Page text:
Breast Cancer RadarSM (BCR)

Early clinical studies suggest that radio wave signals, similar to those in cell phones and radar, can pick up breast cancers that may be missed on mammography.

Computerized Thermal Imaging (CTI)

A painless exam that uses a heat-sensitive camera to identify "hot spots" in the breast. Currently seeking FDA approval as an adjunct to mammography.

CT Laser Mammography (CTLM)

A painless, radiation-free method that uses laser light to create a 3-D image of the breast. CTLM is now awaiting FDA approval as an adjunct to mammography.

Digital Mammography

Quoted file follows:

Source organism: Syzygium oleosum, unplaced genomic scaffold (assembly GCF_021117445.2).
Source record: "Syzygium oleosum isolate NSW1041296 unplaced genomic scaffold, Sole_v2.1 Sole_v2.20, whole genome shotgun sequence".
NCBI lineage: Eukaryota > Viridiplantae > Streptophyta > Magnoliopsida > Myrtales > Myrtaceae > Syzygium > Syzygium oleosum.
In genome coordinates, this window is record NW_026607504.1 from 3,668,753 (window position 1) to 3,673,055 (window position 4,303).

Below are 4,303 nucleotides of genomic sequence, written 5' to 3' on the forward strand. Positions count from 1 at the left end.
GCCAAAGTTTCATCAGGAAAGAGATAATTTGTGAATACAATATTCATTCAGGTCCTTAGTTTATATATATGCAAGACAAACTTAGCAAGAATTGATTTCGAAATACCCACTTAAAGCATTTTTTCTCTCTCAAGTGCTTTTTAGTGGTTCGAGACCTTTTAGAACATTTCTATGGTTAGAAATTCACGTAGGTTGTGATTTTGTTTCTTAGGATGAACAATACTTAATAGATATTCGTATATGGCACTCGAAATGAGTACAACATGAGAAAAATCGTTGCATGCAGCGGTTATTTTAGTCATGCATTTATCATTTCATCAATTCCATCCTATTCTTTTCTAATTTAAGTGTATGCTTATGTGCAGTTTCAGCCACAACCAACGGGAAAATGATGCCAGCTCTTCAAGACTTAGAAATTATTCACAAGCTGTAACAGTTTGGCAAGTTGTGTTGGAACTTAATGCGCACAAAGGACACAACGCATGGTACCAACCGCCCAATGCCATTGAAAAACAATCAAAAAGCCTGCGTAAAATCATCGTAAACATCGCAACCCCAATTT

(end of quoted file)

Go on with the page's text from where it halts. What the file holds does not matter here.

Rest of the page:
Two-dimensional images of the breast that are recorded in computer code instead of on x-ray film. Physicians can alter the contrast, magnification and brightness. The first digital mammography system received FDA approval for routine breast screening in 2000.

Electrical Impedance Scanning

Malignant breast tissue conducts electricity much better than normal breast tissue does. T-Scan 2000, an electrical impedance scanning device, uses a handheld probe and computer to create 2-D images of the breast. Currently in clinical trials.


A "second pair of eyes" for radiologists. The computer-aided cancer detection system scans a mammogram and highlights suspicious areas. The method was recently approved by the FDA for use with digital mammography.

Handheld Optical Tomography

University of Pennsylvania radiologist Saroja Adusumilli is studying whether a handheld imager using near-infrared light can distinguish a benign mass from a malignancy.--Kelli A. Miller

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